Moderna received 300,000 reports of side effects after vaccinations in just 3-month period (higher than reported in CDC VAERS); internal report shows
While all eyes have been on the side effect reported in the CDC VAERS system data, Moderna received 300,000 reports of side effects after vaccinations over a three-month period following the launch of its shot, according to an internal report from a company that helps Moderna manage the reports, which was first shared by New York Times report Alex Berenson.
The 300,000 figure which comes from an internal update provided to employees by IQVIA, is far higher than the number of side effects reported for Moderna’s vaccine in the publicly available CDC’s Vaccine Adverse Event Reporting System (VAERS) that tracks such adverse events.
Bereson added that both “Moderna and IQVIA, the company that works with Moderna to handle the reports, did not return emails for comment.” Below is an excerpt of what IQVIA said in its internal report.
“Applied more than 12 automations to drive greater efficiencies and quality and ensure regulatory compliance for Moderna pharmacovigilance program. This enabled the team to effectively manage approximately 300,000 adverse effect reports, and 30,000 medical information queries in three-month span to support the global launch of their COVID-19 vaccine,” IQVIA said in a screenshot Berenson shared on Substack (shown below).
IQVIA is a little-known but enormous North Carolina-based company that helps drugmakers manage clinical trials. Formed through the merger of IMS Health and Quintiles, IQVIA has a network of more than 70,000 employees in more than 100 countries. Last year alone, the company raked in $11 billion in sales.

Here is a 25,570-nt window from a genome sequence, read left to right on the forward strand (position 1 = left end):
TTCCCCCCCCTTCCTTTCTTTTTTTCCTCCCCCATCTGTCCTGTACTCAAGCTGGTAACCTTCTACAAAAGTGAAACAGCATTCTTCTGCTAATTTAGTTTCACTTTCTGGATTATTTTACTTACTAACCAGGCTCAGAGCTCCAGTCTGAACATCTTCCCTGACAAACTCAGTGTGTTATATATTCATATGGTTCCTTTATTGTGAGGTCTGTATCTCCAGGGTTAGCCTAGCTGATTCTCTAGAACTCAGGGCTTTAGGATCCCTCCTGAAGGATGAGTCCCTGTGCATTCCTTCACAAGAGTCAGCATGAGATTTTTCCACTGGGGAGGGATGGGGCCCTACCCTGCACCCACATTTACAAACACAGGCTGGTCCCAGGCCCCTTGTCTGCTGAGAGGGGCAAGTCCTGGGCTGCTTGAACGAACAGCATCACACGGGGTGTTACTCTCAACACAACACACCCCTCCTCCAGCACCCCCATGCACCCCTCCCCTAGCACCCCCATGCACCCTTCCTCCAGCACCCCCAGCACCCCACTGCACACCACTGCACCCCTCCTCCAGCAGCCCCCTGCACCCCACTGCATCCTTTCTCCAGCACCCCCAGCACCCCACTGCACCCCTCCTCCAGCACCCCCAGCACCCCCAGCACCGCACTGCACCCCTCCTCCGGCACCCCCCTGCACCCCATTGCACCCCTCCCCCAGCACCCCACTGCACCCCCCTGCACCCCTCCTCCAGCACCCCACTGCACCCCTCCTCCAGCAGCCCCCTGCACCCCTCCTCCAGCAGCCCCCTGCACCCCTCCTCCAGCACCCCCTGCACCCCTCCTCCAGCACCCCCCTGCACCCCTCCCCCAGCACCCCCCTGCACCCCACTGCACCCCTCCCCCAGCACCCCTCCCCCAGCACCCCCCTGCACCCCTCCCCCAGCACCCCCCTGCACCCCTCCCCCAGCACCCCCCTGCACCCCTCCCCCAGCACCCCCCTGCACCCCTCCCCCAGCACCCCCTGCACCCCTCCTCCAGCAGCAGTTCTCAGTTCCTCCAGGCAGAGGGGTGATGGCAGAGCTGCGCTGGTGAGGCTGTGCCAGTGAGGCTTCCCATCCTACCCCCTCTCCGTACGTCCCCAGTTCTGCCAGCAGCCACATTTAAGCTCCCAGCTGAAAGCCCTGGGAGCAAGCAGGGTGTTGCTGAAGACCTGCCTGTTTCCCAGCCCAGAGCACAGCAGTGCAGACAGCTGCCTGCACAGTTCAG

Meanwhile, earlier this week, Richard Staub, the president of IQVIA’s Research & Development Solutions division, sent a “Q2 2021 update” which was labeled “Confidential – For internal distribution only.”
Berenson also explained how was able to get hold of the slides:
“A person with access to the presentation provided screenshots of the relevant slide, which clearly explains the 300,000 side effect reports were received over “a three-month span” – not since the introduction of the vaccine in December – and differentiates between them and “medical information queries.””
Berenson went on to say that “the slide does not make clear what three months are covered but refers to the “global launch” of the vaccine, which essentially took place in the first quarter of 2021. Whether the slide is referring to January through March or April through June, the 300,000 figure dwarfs the number of reports in VAERS for the Moderna vaccine for either period.”
In the meantime, Berenson found this morning roughly 110,500 adverse events reports worldwide for Spikevax completed from January through March in the CDC’s Vaccine Adverse Event Reporting System (VAERS). “All but 650 were in the United States. VAERS also includes 78,000 reports completed from April through June, including 71,400 in the United States,” he added.
According to the information on CDC’s VAERS website, the CDC said that healthcare providers are required by law to report any advice effect from the vaccines to VAERS. The data is submitted by individuals and healthcare providers. However, the VAERS system also comes with the following disclaimer:
“VAERS accepts reports of adverse events and reactions that occur following vaccination. Healthcare providers, vaccine manufacturers, and the public can submit reports to the system. While very important in monitoring vaccine safety, VAERS reports alone cannot be used to determine if a vaccine caused or contributed to an adverse event or illness. The reports may contain information that is incomplete, inaccurate, coincidental, or unverifiable. In large part, reports to VAERS are voluntary, which means they are subject to biases. This creates specific limitations on how the data can be used scientifically. Data from VAERS reports should always be interpreted with these limitations in mind.”